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David Hegg: The fundamental ethical question

Posted: July 22, 2012 2:00 a.m.
Updated: July 21, 2012 6:28 p.m.

For most of human history, philosophy and ethics acted upon what is known as the “axial” view of human existence. This view holds that this life is not all there is; there is another level of existence that encompasses this one and holds out the promise of fulfillment.

In the axial view, this life is a journey toward the next, a journey from darkness to light, from brokenness to health, from shame to honor, and from guilt and estrangement to perfection and unity.

This theory also asserts that there are powers at play in this life that emanate from the spiritual world, and that the central challenge of this life is to understand these powers, submit to them, and through it all be prepared to enter the next life well.

Most, if not all, religions are based on the axial view, although they differ greatly in how they define the future and how they prescribe the proper way of life today.

But underneath this discussion is the most vital question in ethics: Are we as humans accountable to a higher being — vis-à-vis God? — or are we free and unaccountable to anyone or anything other than ourselves?

Before Darwin, the general view of existence was that God was in control — in some way — of creation and human history. This was how human society explained the reality around it.

But with Darwin came a sweeping change. Through his theory of evolution, Darwin said, in effect, “I can explain reality without God.” And while this sweeping assertion has had major effects on almost every area of learning, perhaps the one most overlooked is its effect on personal ethics.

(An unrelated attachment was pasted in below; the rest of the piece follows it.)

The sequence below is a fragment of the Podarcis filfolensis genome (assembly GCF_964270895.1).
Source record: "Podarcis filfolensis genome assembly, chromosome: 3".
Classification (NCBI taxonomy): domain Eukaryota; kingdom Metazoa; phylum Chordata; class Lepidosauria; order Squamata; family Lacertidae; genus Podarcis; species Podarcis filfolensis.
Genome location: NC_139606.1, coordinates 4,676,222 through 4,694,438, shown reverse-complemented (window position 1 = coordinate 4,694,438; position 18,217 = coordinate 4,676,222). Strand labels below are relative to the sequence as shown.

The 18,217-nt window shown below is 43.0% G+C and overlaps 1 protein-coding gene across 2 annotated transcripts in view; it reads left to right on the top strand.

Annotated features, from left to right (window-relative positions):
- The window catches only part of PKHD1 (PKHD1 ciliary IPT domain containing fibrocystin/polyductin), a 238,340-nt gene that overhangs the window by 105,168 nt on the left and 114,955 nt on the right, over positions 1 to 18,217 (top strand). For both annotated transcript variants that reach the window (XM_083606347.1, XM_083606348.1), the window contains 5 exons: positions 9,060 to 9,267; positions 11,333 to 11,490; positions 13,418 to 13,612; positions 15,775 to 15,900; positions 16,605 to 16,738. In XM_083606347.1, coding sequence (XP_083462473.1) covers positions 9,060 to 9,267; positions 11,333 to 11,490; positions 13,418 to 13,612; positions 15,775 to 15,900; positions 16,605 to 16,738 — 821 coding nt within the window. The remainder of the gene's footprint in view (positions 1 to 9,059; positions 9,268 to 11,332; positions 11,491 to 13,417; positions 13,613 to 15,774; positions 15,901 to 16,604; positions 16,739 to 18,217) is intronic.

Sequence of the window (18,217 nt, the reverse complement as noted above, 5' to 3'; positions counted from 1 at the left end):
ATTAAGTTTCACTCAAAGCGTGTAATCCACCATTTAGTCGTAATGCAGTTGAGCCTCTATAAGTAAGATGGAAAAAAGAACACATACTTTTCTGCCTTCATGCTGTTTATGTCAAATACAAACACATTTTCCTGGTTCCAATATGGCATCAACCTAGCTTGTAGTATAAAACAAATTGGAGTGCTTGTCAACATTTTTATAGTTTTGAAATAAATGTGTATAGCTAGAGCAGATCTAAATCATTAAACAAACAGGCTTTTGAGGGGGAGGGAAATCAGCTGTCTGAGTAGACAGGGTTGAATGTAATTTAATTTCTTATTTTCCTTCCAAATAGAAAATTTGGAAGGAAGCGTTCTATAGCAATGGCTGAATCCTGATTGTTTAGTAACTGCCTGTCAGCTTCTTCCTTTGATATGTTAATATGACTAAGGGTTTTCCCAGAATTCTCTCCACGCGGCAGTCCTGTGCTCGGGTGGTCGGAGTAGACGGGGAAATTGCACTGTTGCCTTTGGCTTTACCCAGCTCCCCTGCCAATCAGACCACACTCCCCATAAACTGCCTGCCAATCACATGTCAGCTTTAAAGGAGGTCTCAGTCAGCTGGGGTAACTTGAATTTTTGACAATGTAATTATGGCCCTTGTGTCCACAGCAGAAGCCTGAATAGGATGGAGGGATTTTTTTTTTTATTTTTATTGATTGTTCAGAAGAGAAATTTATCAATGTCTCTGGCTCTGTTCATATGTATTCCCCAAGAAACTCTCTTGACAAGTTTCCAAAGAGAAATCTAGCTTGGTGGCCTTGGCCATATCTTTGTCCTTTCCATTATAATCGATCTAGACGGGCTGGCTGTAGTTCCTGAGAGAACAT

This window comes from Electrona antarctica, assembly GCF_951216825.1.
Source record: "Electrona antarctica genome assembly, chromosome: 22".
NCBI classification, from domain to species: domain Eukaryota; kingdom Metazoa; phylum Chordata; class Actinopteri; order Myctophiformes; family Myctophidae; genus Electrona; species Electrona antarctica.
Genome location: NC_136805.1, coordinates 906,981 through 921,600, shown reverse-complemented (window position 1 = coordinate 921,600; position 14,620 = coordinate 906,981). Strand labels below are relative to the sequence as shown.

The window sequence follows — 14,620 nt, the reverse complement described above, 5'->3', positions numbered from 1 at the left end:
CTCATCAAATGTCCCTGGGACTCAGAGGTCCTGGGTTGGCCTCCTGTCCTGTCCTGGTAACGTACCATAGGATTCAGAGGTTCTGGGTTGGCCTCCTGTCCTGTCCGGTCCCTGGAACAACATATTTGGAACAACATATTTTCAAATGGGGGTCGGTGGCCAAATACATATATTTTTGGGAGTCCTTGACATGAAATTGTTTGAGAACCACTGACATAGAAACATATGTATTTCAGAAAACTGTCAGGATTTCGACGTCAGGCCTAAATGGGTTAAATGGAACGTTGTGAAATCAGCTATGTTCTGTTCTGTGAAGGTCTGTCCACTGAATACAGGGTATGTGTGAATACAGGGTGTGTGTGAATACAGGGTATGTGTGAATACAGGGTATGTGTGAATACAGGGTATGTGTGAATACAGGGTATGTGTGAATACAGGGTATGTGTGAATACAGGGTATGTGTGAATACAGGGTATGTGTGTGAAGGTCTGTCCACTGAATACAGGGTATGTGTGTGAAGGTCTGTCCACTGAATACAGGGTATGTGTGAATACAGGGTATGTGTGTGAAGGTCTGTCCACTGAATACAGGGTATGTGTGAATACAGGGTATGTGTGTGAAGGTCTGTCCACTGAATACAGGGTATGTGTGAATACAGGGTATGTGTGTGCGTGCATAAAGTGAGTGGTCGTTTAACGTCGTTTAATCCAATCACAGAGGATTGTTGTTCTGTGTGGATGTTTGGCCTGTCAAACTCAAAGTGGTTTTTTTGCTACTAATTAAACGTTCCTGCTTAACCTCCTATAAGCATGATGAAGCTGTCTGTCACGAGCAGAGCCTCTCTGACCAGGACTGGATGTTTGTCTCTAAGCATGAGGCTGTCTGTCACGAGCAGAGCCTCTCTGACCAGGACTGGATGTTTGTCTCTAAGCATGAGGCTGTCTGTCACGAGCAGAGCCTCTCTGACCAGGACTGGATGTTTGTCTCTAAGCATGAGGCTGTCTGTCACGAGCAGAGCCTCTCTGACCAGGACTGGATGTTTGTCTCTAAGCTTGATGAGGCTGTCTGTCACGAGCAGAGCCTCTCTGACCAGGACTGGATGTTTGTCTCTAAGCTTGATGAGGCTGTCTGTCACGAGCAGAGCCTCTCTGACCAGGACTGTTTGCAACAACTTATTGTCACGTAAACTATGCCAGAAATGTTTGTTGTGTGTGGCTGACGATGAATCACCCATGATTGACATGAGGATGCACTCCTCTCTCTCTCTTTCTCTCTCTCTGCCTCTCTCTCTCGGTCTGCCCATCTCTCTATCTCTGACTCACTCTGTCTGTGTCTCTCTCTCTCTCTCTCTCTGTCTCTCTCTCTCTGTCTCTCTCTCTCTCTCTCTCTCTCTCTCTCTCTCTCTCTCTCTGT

Today in our country, we can recognize the effect Darwinian evolution has had on personal morality and ethics. The institutions that once were considered foundational are being minimized at best, and discarded at worst.

Marriage is a primary example. In the axial way of life, marriage was ordained by a higher power for a set of purposes that were considered essential to ordered society.

A father and a mother, bound by commitment, provided a stable base for the raising of children and the furtherance of societal values. Today, marriage has been pushed to the margins even as the raising of our children has become a corporate event through the use of professional day care entities.

By cutting the cords of responsibility and accountability to the divine, Darwin freed mankind from the restraints such as marriage, and the responsibility of raising children. If humanity was not dependent upon God for existence, then mankind need not live to please him.

But this demands that we ask a serious question: Who are we to live for?

Unfortunately, this question is being answered in increasingly self-centered ways today. We have been captured by the twin gods of personal comfort and convenience.

Politically, we have lost the will to suffer pain to fix our economic problems. In relationships, we are increasingly putting pleasure before commitment in our marriages and with our children.

Spiritually, we have re-imagined a god that is in our image and then scolded him for being too weak to assist us. In our freedom from accountability to anything, we have thrown open our lives to everything that appeals to us, and it is killing us.

As a pastor, I have lived my life in the axial mode. And along the way, I have found that it has brought a balance to my life — what the Jews call “shalom” — that is satisfying every day in innumerable ways.

If you play with an open mind and open eyes, you’ll have to agree that mankind’s evolutionary freedom hasn’t solved our problems. A serious and truthful look at our world will prove that every evil known through human history is as prevalent today as ever.

The god of evolution apparently can’t stem the tide of human weakness. Fortunately for us, God isn’t dead and he continues to grant peace to those who walk in his ways.

David W. Hegg is senior pastor at Grace Baptist Church in Santa Clarita.


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